Legion of 3 Worlds arrived during an era when the Legion of Super-Heroes stock had fallen, but there’s no faulting the editorial goodwill of allocating a wish fulfilment creative team of Geoff Johns and George Pérez. Nor for using the Final Crisis tie-in to tell a crowd pleasing story that actually has little to do with Final Crisis. Johns begins by adding a coda to his Superman and the Legion of Super-Heroes story, and introducing the menace by shifting Superboy Prime to the 30th century. He manages to unite all the Legion’s foes, constituting a menace of such proportions three alternate teams of Legionnaires are required to deal with him, not coincidently those readers will have read about over the years, now consigned to alternate universes.

Given his joy at packing stories with as many characters as possible and Legion of Super-Heroes being a series that consistently does that, Pérez as artist is the perfect match, and he relishes the assignment. He’s not content with defining three LSH incarnations, several times over the same spread, and as that’s not enough he begins with a tour of the 30th century Superman Museum, packed beyond belief with lovingly drawn artefacts and minutae.

If you’re already a Legion of Super-Heroes fan then Legion of 3 Worlds is really something to behold. Johns establishes the threat easily enough, but this is a love letter to all incarnations of the Legion, their allies, their worlds and their foes. He includes so many nice little touches in passing, keeps the cast true to their characters, no mean feat when there are three versions of several of them. However, targeting everything at the hardcore Legion fans is no exercise in inclusion. Even those with a passing knowledge of the feature may find themselves wondering about certain aspects of what’s going on, and the truth is that try as he might, with three lead teams each with a roster in excess of two dozen, Johns just hasn’t the space to concentrate on each of them. Fans of Element Lad or Timber Wolf will be disappointed. Balanced against that, the mystery of long time villain the Time Trapper is revealed, and it’s neat, and there’s more joy to be had with an ending that in effect restores vanished versions of Legion continuity (for the brief time until they were wiped again). It seems a strange place to restore some Teen Titans, but that happens also.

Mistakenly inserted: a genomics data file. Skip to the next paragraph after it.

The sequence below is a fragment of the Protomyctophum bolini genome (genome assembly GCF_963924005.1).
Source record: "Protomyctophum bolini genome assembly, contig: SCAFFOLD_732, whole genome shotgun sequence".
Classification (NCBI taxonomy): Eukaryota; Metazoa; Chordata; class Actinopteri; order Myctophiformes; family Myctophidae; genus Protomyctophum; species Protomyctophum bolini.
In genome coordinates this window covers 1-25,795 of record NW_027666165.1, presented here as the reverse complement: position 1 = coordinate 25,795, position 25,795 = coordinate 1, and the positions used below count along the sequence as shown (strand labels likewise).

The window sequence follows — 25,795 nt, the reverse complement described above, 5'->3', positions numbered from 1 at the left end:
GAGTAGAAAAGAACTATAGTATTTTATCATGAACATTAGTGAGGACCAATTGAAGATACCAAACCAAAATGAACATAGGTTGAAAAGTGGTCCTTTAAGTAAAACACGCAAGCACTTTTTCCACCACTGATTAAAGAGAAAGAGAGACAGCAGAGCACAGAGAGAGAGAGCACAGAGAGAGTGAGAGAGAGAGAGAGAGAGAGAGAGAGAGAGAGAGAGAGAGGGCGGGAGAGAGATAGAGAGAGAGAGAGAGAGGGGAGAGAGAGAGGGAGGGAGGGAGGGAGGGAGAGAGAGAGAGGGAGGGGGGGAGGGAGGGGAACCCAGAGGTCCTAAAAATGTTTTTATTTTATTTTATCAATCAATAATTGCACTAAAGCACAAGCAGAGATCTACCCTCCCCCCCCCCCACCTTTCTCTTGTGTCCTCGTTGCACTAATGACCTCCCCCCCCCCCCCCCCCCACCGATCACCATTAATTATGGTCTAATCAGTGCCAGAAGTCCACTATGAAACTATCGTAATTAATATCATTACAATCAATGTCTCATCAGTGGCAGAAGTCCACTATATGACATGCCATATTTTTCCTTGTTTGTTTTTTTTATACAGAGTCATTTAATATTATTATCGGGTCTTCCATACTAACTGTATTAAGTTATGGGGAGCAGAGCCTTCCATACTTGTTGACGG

There are enough people who’ve followed the Legion for decades who’ll consider this an absolute delight, but it’s not the place to start reading about the 30th century teens.